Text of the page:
Over a decade ago, an alien-like species of the praying mantis was released around the world to act as the ultimate pest control. The insects, which normally feed on small frogs and sometimes snakes, is now a pivotal part of a first-of-its-kind study regarding the praying mantis killing birds.

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Researchers throughout the US and Switzerland have documented over 147 cases of the formidable hunters silently blending into their surroundings and killing birds near feeders. Currently, 70 percent of the case studies have been taken from the U.S. where the insect has been choosing hummingbirds as its primary target.

According to the Daily Mail, praying mantises are opportunistic hunters often choosing hummingbird feeders as a prime hunting spot. Experts are concerned that if the attacks continue at this pace, the small bird population could be severely diminished.

“Our study shows the threat mantises pose to some bird populations,” Dr. Martin Nyffeler wrote in his study. “Great caution is advised when releasing mantises for pest control.”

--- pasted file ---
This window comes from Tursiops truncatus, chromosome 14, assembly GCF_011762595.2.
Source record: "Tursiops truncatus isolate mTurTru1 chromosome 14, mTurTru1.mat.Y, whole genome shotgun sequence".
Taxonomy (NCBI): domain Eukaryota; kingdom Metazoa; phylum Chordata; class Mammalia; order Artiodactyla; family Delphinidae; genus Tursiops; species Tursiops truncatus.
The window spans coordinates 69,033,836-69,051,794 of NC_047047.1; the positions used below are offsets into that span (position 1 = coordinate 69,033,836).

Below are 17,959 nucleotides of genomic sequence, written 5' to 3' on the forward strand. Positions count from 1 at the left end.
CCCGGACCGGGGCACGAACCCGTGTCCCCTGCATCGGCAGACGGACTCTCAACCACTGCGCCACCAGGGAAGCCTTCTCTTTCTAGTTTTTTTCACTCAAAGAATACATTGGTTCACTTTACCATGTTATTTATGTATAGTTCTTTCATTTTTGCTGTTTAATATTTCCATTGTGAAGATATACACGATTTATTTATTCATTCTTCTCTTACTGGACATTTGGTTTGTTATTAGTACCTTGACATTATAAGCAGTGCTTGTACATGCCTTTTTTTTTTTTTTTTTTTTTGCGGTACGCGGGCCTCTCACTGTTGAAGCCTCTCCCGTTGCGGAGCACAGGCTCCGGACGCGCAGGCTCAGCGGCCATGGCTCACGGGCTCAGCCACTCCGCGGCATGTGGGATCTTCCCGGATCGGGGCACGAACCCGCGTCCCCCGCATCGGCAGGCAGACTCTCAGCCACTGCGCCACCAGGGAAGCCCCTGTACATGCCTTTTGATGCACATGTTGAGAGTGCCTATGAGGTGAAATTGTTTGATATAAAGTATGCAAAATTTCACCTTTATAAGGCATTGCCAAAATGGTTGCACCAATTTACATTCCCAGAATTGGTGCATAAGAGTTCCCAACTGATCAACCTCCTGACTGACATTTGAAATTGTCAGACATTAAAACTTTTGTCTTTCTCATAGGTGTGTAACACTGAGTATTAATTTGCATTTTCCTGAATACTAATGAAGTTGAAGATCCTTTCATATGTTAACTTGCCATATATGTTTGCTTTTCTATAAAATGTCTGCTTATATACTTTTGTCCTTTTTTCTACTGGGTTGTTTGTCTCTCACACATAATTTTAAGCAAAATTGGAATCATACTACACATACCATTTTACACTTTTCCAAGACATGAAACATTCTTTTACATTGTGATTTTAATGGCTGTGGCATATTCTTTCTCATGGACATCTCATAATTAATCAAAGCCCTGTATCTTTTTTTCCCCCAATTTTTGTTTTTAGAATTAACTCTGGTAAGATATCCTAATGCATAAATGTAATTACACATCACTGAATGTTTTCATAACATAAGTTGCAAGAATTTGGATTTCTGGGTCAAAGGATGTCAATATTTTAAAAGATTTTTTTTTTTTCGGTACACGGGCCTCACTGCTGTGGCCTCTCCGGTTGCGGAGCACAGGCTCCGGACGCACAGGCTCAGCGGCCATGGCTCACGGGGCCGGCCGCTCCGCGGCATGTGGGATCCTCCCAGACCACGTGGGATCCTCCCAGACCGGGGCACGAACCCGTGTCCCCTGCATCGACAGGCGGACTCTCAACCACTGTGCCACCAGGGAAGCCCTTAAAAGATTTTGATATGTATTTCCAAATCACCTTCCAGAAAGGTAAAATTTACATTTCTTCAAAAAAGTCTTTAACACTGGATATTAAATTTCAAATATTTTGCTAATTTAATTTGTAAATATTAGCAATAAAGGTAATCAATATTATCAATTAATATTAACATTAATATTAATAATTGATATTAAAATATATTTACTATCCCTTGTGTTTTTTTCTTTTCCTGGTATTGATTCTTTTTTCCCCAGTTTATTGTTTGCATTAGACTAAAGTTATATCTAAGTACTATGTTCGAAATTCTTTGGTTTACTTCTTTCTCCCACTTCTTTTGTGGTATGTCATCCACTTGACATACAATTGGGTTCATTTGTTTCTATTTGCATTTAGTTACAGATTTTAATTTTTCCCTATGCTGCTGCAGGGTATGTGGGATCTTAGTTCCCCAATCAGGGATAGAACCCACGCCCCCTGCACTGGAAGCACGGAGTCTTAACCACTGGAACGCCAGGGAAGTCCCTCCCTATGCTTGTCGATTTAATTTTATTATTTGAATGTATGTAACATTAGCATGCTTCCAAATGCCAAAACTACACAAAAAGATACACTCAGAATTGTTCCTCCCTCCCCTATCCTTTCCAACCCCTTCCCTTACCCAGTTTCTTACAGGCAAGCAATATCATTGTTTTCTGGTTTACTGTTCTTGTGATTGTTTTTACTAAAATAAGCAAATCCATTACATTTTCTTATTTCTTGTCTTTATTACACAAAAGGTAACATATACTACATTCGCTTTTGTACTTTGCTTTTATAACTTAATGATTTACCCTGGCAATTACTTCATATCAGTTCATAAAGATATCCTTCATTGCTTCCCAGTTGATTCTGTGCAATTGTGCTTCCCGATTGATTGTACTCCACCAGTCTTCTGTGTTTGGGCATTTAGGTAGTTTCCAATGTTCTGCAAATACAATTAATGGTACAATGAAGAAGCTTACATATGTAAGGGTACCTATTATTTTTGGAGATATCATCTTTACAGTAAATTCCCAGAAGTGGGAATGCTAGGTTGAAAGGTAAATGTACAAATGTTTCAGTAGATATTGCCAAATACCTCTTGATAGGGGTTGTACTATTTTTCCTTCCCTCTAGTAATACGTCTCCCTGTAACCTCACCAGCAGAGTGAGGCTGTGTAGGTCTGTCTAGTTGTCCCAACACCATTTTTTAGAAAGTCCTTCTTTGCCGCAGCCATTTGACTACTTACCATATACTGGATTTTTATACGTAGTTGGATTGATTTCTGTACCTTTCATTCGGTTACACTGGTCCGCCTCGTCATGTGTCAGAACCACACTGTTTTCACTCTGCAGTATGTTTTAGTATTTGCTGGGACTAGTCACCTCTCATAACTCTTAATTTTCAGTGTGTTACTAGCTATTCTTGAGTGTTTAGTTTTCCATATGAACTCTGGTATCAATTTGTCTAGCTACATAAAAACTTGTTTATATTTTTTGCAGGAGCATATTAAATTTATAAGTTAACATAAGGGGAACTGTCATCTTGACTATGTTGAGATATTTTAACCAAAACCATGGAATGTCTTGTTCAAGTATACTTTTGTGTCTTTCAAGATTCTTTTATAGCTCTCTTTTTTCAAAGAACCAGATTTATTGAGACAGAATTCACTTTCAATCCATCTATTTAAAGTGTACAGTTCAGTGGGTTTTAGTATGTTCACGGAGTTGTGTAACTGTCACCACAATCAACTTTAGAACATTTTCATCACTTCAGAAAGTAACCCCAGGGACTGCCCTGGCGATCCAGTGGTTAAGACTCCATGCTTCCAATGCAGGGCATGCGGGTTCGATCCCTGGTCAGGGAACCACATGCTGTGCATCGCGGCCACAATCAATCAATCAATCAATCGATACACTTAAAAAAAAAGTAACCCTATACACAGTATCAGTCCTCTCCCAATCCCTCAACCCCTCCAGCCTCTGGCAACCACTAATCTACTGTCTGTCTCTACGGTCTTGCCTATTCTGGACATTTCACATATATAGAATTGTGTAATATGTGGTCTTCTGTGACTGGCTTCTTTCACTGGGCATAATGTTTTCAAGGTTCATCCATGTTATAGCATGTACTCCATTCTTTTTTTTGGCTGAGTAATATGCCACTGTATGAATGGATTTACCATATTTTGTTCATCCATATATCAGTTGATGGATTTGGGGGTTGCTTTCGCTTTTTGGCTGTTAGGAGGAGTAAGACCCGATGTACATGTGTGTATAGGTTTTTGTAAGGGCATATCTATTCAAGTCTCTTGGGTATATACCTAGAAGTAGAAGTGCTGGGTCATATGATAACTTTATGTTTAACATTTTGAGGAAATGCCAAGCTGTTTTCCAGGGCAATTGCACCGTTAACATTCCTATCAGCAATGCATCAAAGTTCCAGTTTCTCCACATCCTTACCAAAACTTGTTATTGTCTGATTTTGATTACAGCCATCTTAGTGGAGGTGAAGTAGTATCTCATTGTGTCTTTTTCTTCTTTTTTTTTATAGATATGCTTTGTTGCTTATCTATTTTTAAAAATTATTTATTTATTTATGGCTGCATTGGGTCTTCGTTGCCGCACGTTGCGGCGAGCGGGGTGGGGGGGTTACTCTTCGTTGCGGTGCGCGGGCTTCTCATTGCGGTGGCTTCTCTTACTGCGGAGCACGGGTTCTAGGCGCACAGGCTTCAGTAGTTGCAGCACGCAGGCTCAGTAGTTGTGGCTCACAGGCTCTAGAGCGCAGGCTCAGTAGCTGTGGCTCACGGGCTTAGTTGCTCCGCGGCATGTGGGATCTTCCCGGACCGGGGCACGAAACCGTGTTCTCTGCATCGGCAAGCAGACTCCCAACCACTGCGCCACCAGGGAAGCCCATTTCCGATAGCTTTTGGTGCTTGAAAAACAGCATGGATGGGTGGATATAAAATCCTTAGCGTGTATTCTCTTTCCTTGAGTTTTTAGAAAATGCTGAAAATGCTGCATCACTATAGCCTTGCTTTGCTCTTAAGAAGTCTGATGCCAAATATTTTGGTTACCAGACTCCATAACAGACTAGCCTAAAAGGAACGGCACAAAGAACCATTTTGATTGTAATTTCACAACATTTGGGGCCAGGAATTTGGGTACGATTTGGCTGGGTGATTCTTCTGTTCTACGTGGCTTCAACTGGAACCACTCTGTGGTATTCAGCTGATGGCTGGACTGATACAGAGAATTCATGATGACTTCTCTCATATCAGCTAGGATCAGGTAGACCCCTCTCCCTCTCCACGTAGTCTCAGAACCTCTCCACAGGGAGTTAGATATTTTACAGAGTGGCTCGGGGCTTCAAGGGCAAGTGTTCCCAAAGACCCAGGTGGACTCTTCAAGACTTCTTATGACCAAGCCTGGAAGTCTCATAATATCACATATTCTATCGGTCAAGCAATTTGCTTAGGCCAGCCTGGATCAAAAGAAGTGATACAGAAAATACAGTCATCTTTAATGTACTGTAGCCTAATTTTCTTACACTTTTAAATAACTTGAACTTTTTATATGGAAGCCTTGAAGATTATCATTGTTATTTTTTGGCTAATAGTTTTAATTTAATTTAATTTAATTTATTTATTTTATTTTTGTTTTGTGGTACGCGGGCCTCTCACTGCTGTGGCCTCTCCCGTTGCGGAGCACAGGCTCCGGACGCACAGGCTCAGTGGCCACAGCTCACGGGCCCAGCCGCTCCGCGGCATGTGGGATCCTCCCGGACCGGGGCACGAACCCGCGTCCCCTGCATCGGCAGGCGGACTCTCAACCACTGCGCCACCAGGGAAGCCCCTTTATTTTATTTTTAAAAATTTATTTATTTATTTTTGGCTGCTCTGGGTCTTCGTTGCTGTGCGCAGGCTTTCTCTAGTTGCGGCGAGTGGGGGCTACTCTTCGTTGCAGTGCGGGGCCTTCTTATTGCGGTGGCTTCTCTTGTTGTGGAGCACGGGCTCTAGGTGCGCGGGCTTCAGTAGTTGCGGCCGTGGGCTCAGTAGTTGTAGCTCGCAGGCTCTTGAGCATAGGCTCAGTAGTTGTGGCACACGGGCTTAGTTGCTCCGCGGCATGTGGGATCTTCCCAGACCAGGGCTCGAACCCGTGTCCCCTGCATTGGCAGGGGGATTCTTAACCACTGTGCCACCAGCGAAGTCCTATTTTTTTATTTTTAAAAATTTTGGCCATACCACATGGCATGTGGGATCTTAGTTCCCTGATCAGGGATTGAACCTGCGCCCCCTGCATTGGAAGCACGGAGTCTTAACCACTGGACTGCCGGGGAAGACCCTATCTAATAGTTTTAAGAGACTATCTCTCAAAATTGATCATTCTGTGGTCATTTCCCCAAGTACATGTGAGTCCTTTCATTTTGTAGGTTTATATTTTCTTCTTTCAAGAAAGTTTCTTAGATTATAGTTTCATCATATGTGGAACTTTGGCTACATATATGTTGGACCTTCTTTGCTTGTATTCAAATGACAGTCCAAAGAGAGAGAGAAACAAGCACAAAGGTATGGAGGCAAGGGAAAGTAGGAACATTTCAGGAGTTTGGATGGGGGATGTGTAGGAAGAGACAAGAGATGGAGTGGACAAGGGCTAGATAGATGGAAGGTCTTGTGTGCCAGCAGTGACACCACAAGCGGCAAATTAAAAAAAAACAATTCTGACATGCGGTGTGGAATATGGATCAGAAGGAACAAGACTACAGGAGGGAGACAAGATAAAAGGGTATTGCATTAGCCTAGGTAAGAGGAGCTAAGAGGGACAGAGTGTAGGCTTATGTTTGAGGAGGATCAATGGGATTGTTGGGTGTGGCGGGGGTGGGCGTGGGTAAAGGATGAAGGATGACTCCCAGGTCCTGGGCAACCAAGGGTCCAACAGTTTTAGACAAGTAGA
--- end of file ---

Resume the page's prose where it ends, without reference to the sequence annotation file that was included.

When a praying mantis kills a hummingbird, it is anything but a quick and painless death, according to IFL Science. When the mantis catches a small bird, it will chew on the neck of the bird for over an hour until the flesh is gone. Hours after the bird is dead, the mantis is still working on eating its prey.

While the findings of this study may come as a shock to many, experts have been conducting these studies since 1982. The concern now is that the mantis is starting to attack other species of birds.

“The fact that eating of birds is so widespread in praying mantises, both taxonomically as well as geographically speaking, is a spectacular discovery,” Dr. Nyffeler said in a recent interview.

The Ruby-throated Hummingbird has been facing the brunt of the killings, per reports from Popular Science. In a video obtained by them, a Ruby-throated Hummingbird was eating from a bird feeder when a praying mantis wrapped its powerful front legs around it.

Before there was a declared winner in this bout of nature, the man shooting the video flicked the mantis away and the bird scurried off.

It’s safe to say that praying mantises won’t be taking the world over anytime soon, but they could do some real damage to the bird ecosystem.